Wed, Jun 07, 2017 - Page 3 News List

Bureau vetoes Hsuehshan Tunnel lane switching idea

By Shelley Shan  /  Staff reporter

Regulations banning motorists from switching lanes while driving in the Hsuehshan Tunnel (雪山隧道) are to remain unchanged, the National Freeway Bureau said yesterday.

The bureau made the announcement after evaluating a proposal that drivers traveling north be permitted to switch lanes inside the nation’s longest tunnel to accelerate traffic flow.

A consulting firm was given the task of evaluating the suggestion Bureau Deputy Director-General Wu Mu-fu (吳木富) said.

The results showed that allowing drivers to switch lanes would only increase the tunnel’s capacity to accommodate vehicles by about 4 percent to 6 percent, he said.

However, the move would contribute to a spike in collisions, the results showed.

Many experts expressed doubt that Taiwanese drivers would adhere to the rule change, Wu said, adding that it would enable a small increase in traffic flow but expose drivers to much greater risk.

The bureau also analyzed data gathered both inside and on the lead up to the Hsuehshan Tunnel between 2014 and last year, Wu said.

Incidents happened outside the tunnel 2.2 times more often than inside on the northbound lanes, while overall incidents recorded outside the tunnel were 1.2 times more than those recorded inside the tunnel, the data showed.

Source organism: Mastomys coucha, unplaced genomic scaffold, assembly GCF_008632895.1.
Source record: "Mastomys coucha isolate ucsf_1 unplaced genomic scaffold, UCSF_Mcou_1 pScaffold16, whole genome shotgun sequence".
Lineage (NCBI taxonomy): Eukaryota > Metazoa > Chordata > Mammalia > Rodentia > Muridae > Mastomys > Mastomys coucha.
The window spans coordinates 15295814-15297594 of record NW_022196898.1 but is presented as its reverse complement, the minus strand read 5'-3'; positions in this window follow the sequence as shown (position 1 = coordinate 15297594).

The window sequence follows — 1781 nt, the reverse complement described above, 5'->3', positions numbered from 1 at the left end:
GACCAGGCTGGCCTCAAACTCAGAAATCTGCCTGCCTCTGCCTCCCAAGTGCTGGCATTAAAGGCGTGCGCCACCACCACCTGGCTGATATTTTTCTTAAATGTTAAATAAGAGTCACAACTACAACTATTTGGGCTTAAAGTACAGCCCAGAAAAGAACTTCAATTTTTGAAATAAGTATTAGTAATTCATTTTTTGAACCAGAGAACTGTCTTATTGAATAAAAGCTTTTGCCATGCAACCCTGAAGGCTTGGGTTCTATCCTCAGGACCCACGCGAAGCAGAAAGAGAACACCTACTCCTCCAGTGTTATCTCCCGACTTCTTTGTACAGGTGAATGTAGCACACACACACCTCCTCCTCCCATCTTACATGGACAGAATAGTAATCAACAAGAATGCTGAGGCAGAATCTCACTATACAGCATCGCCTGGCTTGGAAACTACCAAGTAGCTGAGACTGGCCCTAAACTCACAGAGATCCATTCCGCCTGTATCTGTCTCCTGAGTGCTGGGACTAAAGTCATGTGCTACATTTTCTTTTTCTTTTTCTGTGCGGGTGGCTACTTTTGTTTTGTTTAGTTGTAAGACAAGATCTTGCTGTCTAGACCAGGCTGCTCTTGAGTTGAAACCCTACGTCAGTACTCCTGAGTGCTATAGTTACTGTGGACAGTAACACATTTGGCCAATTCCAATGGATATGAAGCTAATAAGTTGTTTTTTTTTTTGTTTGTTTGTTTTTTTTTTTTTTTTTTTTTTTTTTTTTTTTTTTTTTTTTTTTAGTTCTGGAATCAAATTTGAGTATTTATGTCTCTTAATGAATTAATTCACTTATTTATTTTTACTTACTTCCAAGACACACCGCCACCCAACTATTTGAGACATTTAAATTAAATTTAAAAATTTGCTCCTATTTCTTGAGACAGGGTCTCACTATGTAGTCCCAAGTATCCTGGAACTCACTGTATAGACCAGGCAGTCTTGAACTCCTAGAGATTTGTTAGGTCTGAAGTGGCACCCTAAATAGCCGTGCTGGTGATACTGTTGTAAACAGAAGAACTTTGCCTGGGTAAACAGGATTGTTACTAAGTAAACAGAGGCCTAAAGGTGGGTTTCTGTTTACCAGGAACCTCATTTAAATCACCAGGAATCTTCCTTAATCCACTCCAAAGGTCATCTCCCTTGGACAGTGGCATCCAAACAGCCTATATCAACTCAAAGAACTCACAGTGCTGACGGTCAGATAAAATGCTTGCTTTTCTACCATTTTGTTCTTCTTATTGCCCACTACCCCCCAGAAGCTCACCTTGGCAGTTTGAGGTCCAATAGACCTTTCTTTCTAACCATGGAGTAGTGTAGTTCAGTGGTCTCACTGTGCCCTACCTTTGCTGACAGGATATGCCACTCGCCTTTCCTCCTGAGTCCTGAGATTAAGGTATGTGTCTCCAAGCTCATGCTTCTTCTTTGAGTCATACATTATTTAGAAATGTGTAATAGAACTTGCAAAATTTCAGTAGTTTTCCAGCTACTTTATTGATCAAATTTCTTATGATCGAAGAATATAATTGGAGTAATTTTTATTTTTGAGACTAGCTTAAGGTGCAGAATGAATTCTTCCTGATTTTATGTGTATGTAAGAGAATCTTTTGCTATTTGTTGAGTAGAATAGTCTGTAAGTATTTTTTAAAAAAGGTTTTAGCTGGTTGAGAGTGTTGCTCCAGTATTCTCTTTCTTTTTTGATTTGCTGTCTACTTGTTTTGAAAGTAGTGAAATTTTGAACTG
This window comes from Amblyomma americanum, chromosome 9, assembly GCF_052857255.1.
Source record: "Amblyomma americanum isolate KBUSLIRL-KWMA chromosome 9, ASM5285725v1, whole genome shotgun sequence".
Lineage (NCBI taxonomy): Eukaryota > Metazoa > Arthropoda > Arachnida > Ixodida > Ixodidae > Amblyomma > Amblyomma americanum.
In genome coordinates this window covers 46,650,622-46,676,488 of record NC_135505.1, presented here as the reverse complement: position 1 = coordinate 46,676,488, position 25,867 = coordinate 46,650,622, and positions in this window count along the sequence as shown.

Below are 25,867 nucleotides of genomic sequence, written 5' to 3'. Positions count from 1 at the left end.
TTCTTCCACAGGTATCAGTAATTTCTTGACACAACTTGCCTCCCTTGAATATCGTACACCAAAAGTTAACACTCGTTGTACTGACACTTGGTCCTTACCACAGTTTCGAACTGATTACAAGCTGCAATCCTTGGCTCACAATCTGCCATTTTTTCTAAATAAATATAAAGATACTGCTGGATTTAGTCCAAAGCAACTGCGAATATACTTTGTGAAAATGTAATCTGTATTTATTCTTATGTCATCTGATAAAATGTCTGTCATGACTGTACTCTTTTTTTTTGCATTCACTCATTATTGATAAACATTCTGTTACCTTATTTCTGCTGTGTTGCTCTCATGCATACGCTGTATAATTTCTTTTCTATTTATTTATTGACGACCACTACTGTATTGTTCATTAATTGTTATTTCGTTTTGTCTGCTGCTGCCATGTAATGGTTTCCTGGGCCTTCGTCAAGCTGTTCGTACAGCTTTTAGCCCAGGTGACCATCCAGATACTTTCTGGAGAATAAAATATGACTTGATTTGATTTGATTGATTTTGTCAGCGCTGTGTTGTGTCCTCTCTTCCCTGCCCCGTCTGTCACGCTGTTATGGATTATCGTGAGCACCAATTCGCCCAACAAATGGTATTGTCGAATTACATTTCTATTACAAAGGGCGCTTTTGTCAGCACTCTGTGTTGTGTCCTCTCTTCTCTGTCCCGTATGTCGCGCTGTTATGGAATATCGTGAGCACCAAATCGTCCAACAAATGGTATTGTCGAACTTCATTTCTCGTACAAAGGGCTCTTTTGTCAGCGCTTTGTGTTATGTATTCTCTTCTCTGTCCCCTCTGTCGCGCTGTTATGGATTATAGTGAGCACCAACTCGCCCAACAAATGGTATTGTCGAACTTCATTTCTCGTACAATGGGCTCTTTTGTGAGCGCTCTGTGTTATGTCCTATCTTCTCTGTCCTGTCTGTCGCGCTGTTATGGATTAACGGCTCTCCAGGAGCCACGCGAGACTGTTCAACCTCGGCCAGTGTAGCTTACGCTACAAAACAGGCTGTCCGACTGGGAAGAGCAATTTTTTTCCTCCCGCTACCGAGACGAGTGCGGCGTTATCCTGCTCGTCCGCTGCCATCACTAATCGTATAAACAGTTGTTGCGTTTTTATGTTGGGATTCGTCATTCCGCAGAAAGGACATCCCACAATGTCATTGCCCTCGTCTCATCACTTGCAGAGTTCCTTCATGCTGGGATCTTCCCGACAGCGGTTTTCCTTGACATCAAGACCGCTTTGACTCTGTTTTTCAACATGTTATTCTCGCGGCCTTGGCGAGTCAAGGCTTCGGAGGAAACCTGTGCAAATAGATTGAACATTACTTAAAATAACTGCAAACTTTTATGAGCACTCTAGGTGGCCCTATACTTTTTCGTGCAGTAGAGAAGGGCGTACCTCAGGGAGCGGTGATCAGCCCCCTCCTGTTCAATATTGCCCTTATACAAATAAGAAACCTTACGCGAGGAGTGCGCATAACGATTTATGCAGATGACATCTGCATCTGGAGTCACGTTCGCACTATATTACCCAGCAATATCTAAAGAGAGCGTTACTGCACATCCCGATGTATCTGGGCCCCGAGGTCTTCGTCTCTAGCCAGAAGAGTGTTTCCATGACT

This showed that stricter enforcement of traffic safety regulations inside the tunnel is effective at enhancing the safety of drivers, Wu said.

The tunnel does not have an emergency stopping lane, so the bureau is forced to shut down both lanes inside the tunnel when incidents happen because drivers switch lanes, Wu said.

“The tunnel is 12.9km long. It is not easy to carry out rescue operations when accidents occur in the tunnel,” he said.

The bureau has already adopted a series of measures to raise the tunnel’s capacity, including raising the minimum driving speed from 60kph to 70kph, he said.

Starting on Thursday next week, the bureau is to begin installing equipment inside the tunnel to automatically detect vehicles traveling below the minimum speed or above the maximum speed.

They are also able to recognize other violations, including drivers switching lanes or engaging in other dangerous behavior.

Asked if the bureau would consider enforcing differential tolls for peak and off-peak hours, Wu said that it tried to implement the policy in 2015, with drivers paying half the regular tolls to drive in off-peak hours and twice the normal fee for driving in peak hours.

However, the policy only motivated 3 percent of peak hour drivers to drive in off-peak hours, he said.

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